Re: Tactics cannot be very important for chess
Posted: Sat Nov 02, 2019 8:19 am
Leela has zero "planning". Whatever the type, engines just calculate.
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Can you give some examples of such games? Misevaluated at what depths? Obviously, all engines still lose games, so they must be making many mistakes, but you're making the cause of those mistakes sound very simple ("a single position evaluated wrongly").Ovyron wrote: ↑Sat Nov 02, 2019 10:37 amJust look at a game where Stockfish lost, the blunder was caused by a distant position that it wrongly evaluated, and all the search was wasted because it tried to refute this wrong eval from both sides and failed, so it became the mainline, the nonsensical mainline that lost it the game, because of a single position evaluated wrongly.
They do that because if they just try to "fix" it based on one supposed blunder in one game, they'll weaken it in other ways and it'll show in other games. And how are they supposed to do this checking without using human judgement, which cannot be trusted?Ovyron wrote: ↑Sat Nov 02, 2019 10:37 amBut instead of going and checking how Stockfish loses a single game, people make a small tweak and play hundreds of thousands of games to see if it improves elo or not, without understanding why, because elo chasing is the norm, and an engine that doesn't lose any game ever but isn't good at winning either wouldn't have an outstanding elo, so they could even have it on their face and discard it.
Huh, can you show one example where this does NOT happen?
"Supposed blunders" don't exist. If a game was lost it's because a blunder happened. If no blunder happened the game ended in a draw.
How can a more accurate eval of positions weaken the engine?
Because you have all the time in the world, you could check what moves were not game losing blunders, see what was the eval for them and why was it scored worse than the PV (there's a problem somewhere because a superior move was compared to the PV move and the engine wrongly concluded it was a worse variation.) You make the eval more accurate so the engine doesn't pick the wrong line when comparing moves, and it should not have any drawbacks.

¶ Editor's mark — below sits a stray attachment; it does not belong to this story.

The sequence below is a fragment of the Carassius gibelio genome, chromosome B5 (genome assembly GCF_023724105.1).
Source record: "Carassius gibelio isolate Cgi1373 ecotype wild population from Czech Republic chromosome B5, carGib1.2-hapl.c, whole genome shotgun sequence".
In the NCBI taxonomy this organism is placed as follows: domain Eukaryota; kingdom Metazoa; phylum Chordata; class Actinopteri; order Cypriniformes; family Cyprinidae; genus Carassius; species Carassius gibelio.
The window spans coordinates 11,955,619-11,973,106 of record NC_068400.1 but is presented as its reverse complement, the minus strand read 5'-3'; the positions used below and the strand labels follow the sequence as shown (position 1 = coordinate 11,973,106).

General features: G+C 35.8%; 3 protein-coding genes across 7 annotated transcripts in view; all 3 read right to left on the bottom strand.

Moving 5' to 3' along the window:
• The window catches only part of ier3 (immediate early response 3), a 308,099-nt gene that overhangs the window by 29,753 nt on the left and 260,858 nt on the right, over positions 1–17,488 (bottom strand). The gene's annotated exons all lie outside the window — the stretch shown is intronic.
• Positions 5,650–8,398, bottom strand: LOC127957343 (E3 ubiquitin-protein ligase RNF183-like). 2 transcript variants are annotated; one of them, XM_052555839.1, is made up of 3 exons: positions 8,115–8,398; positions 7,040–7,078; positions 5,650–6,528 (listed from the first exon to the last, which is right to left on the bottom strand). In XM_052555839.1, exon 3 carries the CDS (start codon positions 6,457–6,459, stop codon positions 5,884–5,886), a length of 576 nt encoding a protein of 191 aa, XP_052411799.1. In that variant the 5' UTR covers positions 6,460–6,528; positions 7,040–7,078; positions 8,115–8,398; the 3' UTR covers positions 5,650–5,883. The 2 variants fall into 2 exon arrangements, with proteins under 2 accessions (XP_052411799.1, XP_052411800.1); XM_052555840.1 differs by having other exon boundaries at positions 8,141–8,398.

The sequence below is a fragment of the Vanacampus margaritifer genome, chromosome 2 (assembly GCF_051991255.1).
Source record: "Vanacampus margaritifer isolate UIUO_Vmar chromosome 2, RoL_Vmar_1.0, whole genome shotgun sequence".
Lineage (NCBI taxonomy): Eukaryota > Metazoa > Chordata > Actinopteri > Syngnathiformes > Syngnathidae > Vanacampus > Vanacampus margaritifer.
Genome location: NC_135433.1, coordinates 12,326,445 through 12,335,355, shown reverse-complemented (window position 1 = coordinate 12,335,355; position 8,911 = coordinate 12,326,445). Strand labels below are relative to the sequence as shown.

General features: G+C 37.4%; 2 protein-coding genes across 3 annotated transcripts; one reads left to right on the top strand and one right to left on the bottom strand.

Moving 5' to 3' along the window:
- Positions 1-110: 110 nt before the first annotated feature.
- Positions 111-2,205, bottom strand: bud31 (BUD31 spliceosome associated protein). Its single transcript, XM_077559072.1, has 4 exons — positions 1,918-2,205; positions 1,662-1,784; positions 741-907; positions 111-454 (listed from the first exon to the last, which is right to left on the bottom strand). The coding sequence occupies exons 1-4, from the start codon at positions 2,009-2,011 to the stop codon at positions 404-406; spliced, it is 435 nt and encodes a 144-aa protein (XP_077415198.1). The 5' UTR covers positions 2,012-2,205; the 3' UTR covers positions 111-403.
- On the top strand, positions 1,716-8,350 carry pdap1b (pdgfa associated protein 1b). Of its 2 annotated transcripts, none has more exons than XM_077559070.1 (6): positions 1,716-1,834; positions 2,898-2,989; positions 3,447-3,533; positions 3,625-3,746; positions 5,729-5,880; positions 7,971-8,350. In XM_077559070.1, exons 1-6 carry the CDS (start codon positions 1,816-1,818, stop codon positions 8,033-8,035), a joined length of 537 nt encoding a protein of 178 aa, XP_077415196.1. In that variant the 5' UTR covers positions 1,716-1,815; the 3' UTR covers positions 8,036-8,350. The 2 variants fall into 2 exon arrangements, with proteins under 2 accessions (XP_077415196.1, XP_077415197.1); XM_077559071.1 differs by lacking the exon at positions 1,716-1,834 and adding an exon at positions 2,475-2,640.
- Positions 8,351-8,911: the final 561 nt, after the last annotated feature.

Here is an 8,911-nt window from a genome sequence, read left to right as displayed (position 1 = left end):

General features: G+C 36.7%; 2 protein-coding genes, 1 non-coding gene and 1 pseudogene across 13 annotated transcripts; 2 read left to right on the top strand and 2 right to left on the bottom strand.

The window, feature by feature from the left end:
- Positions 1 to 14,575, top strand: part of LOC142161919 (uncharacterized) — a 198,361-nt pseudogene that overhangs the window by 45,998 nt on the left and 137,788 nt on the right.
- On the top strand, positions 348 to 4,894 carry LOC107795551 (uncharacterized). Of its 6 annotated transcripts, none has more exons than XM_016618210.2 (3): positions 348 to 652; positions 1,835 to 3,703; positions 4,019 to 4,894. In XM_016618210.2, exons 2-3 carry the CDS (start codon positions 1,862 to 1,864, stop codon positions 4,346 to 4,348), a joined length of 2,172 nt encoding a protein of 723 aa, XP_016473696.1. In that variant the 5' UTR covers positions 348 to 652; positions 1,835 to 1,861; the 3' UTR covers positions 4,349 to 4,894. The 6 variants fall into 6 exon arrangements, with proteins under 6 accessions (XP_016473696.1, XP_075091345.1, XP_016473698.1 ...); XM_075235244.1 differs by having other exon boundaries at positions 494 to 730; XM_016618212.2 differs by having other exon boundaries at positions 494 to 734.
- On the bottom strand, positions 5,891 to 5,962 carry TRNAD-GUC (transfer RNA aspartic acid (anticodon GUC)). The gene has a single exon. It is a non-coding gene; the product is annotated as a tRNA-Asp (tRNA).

You won't produce a "more accurate eval of positions". You'll at best produce a more accurate eval of that one leaf position you're blaming for the engine losing the game. You can of course make the evaluation function bigger and bigger, but that comes at a cost.
Okay, but the question is if we can come to an agreement? Why not?
Dann Corbit wrote: ↑Fri Nov 01, 2019 6:03 pmThere is the notion that strategy is just deep tactics.bob wrote: ↑Fri Nov 01, 2019 5:56 pmA strong GM, many years ago, wrote something to the effect "Chess is purely about tactics..."
His thinking was the positional play is nothing more than very deep / very long-range tactics. IE what is bad about a backward pawn? It gives you a weakness and your opponent a target. A target that can't move, which will be around for a long time, most likely being lost at some point. In that light, I have to agree with him. At some point in the future we won't need a backward pawn evaluation term because the search will see deeply enough to realize the pawn will be won or lost, period. I have seen a few evaluation terms in my programs over the years that became superfluous.
The ultimate goal is to checkmate the opponent's king. That is purely a tactical goal.
And as the searches get deeper, the line between tactics and strategy may blur.
But there are some moves that we make which really do not have a tactical goal at the time we make them.
But I guess the bottom line is to always choose the best move(s). Whatever that may be.